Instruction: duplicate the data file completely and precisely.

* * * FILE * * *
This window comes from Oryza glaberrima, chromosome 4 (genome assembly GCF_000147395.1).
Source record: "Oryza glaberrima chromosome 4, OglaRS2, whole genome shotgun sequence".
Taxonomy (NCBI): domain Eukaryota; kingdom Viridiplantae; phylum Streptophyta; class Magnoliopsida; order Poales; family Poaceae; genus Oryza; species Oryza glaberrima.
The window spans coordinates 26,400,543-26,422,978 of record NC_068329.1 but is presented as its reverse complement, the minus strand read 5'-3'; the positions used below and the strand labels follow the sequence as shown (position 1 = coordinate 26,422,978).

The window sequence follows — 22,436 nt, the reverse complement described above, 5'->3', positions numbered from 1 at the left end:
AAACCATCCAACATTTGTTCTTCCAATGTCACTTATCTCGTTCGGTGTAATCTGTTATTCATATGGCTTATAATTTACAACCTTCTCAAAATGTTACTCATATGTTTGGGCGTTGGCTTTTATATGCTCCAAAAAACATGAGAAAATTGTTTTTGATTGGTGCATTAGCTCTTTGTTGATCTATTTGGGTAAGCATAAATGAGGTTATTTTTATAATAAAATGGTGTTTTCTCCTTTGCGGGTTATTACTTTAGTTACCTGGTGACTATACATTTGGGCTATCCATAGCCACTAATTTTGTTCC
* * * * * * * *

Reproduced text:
This window comes from Oryza glaberrima, chromosome 4 (genome assembly GCF_000147395.1).
Source record: "Oryza glaberrima chromosome 4, OglaRS2, whole genome shotgun sequence".
Taxonomy (NCBI): domain Eukaryota; kingdom Viridiplantae; phylum Streptophyta; class Magnoliopsida; order Poales; family Poaceae; genus Oryza; species Oryza glaberrima.
The window spans coordinates 26,400,543-26,422,978 of record NC_068329.1 but is presented as its reverse complement, the minus strand read 5'-3'; the positions used below and the strand labels follow the sequence as shown (position 1 = coordinate 26,422,978).

The window sequence follows — 22,436 nt, the reverse complement described above, 5'->3', positions numbered from 1 at the left end:
AAACCATCCAACATTTGTTCTTCCAATGTCACTTATCTCGTTCGGTGTAATCTGTTATTCATATGGCTTATAATTTACAACCTTCTCAAAATGTTACTCATATGTTTGGGCGTTGGCTTTTATATGCTCCAAAAAACATGAGAAAATTGTTTTTGATTGGTGCATTAGCTCTTTGTTGATCTATTTGGGTAAGCATAAATGAGGTTATTTTTATAATAAAATGGTGTTTTCTCCTTTGCGGGTTATTACTTTAGTTACCTGGTGACTATACATTTGGGCTATCCATAGCCACTAATTTTGTTCC